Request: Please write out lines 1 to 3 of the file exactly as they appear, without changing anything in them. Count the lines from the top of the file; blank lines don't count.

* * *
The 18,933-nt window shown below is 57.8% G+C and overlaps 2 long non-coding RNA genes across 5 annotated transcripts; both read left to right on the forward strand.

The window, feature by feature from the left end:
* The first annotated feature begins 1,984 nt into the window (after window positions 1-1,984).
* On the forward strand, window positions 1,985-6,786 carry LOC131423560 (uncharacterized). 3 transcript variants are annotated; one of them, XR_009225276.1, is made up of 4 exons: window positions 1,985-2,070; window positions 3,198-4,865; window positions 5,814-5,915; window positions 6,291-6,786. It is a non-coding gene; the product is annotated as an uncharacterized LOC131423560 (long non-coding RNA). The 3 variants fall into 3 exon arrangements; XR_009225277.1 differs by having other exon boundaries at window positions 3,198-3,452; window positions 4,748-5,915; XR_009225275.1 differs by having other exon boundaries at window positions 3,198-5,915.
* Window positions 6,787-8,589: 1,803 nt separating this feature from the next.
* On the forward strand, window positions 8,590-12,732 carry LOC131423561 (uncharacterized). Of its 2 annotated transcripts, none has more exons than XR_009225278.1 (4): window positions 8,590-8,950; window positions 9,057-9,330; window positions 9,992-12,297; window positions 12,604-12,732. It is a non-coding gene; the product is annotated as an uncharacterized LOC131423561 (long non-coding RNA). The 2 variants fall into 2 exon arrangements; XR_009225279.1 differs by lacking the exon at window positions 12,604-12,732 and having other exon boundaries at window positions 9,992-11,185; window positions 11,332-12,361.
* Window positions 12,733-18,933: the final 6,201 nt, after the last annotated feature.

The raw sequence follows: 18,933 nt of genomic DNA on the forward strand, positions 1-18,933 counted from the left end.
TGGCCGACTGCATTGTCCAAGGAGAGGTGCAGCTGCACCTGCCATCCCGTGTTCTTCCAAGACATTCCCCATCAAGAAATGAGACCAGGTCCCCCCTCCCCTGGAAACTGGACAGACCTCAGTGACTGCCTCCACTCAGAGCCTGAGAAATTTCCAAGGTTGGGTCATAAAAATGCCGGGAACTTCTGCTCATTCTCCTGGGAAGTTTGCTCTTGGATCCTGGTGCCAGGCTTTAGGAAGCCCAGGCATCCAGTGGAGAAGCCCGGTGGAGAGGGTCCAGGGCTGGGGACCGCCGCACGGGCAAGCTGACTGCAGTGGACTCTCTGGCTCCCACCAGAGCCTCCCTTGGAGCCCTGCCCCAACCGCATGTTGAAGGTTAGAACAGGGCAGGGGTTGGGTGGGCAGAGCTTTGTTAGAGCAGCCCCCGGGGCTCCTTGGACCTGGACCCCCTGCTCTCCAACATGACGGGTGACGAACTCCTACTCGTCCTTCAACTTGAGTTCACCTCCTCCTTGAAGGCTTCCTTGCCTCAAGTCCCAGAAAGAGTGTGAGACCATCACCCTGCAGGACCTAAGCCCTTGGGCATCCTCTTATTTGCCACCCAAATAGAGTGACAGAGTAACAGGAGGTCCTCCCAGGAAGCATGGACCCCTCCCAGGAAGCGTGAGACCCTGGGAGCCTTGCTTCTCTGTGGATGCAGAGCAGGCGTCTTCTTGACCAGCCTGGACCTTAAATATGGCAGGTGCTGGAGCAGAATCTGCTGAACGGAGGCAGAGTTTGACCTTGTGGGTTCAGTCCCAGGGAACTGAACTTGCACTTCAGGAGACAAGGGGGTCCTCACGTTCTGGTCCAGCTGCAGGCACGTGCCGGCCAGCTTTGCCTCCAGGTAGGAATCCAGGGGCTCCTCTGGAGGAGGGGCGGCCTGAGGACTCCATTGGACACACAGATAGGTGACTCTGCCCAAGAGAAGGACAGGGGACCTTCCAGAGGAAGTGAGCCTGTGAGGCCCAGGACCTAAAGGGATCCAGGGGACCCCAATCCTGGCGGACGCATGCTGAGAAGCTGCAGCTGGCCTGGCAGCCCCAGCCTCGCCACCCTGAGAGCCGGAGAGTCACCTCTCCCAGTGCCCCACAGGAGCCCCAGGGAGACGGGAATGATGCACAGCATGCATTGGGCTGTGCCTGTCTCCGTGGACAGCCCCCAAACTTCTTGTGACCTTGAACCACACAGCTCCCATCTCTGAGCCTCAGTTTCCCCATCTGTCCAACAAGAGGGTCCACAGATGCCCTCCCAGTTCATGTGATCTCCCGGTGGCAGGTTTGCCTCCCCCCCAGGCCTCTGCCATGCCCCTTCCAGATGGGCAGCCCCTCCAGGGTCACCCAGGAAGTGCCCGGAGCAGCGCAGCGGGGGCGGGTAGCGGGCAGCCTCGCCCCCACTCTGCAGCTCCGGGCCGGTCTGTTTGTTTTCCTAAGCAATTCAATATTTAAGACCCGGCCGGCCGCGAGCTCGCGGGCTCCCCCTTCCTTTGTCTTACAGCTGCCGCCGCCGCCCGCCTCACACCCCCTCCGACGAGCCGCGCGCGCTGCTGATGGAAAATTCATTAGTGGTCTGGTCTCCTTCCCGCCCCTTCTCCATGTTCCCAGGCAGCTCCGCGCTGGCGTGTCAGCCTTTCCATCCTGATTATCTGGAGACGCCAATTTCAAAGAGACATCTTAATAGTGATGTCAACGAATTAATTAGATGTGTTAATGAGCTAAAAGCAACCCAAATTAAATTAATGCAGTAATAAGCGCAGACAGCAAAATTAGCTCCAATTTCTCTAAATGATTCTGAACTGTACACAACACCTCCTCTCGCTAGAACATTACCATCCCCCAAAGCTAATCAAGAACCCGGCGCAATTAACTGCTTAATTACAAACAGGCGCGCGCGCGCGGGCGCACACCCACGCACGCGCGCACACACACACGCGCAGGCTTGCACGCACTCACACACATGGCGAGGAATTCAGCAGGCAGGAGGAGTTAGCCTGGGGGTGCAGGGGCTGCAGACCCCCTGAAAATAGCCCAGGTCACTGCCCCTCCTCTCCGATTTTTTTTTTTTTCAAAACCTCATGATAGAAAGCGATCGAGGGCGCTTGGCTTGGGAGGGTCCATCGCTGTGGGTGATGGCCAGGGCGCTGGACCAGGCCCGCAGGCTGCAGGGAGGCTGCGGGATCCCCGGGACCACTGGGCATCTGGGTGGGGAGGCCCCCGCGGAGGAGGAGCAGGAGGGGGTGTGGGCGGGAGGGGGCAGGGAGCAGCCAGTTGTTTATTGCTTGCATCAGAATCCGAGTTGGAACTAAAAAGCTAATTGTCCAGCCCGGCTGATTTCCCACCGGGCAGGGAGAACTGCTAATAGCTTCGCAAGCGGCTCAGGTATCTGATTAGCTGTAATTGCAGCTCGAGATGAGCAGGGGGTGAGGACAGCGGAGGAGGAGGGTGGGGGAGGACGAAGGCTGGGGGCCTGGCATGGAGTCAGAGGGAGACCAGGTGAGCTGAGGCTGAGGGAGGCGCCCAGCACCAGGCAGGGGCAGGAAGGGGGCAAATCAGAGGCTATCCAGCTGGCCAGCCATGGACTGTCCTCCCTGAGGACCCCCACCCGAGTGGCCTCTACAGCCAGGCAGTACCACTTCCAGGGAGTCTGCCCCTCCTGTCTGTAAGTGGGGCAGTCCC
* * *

The 18,933-nt window shown below is 57.8% G+C and overlaps 2 long non-coding RNA genes across 5 annotated transcripts; both read left to right on the forward strand.

The window, feature by feature from the left end:
* The first annotated feature begins 1,984 nt into the window (after window positions 1-1,984).